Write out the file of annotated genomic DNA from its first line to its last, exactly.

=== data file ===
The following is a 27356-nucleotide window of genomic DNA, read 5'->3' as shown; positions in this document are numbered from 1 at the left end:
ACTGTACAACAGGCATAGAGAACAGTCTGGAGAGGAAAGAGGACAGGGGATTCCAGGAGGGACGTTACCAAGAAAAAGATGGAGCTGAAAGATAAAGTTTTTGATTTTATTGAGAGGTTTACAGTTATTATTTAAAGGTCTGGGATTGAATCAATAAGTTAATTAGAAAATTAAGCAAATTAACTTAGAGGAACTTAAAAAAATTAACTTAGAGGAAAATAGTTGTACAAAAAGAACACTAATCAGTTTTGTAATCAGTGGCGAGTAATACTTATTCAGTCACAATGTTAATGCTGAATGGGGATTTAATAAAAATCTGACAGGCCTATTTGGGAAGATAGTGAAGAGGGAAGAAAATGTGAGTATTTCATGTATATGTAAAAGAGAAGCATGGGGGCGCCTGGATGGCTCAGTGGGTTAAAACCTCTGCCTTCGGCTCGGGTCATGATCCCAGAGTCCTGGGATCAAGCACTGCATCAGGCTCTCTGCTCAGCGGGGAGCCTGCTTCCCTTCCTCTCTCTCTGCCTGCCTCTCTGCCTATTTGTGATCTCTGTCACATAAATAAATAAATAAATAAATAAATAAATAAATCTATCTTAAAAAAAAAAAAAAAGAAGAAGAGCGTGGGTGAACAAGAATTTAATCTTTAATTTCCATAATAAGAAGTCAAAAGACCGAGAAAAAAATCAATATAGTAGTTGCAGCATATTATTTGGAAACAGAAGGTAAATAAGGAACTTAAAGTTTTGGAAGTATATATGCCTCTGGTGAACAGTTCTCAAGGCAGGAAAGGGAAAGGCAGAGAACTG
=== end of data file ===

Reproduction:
The following is a 27356-nucleotide window of genomic DNA, read 5'->3' as shown; positions in this document are numbered from 1 at the left end:
ACTGTACAACAGGCATAGAGAACAGTCTGGAGAGGAAAGAGGACAGGGGATTCCAGGAGGGACGTTACCAAGAAAAAGATGGAGCTGAAAGATAAAGTTTTTGATTTTATTGAGAGGTTTACAGTTATTATTTAAAGGTCTGGGATTGAATCAATAAGTTAATTAGAAAATTAAGCAAATTAACTTAGAGGAACTTAAAAAAATTAACTTAGAGGAAAATAGTTGTACAAAAAGAACACTAATCAGTTTTGTAATCAGTGGCGAGTAATACTTATTCAGTCACAATGTTAATGCTGAATGGGGATTTAATAAAAATCTGACAGGCCTATTTGGGAAGATAGTGAAGAGGGAAGAAAATGTGAGTATTTCATGTATATGTAAAAGAGAAGCATGGGGGCGCCTGGATGGCTCAGTGGGTTAAAACCTCTGCCTTCGGCTCGGGTCATGATCCCAGAGTCCTGGGATCAAGCACTGCATCAGGCTCTCTGCTCAGCGGGGAGCCTGCTTCCCTTCCTCTCTCTCTGCCTGCCTCTCTGCCTATTTGTGATCTCTGTCACATAAATAAATAAATAAATAAATAAATAAATAAATCTATCTTAAAAAAAAAAAAAAAGAAGAAGAGCGTGGGTGAACAAGAATTTAATCTTTAATTTCCATAATAAGAAGTCAAAAGACCGAGAAAAAAATCAATATAGTAGTTGCAGCATATTATTTGGAAACAGAAGGTAAATAAGGAACTTAAAGTTTTGGAAGTATATATGCCTCTGGTGAACAGTTCTCAAGGCAGGAAAGGGAAAGGCAGAGAACTG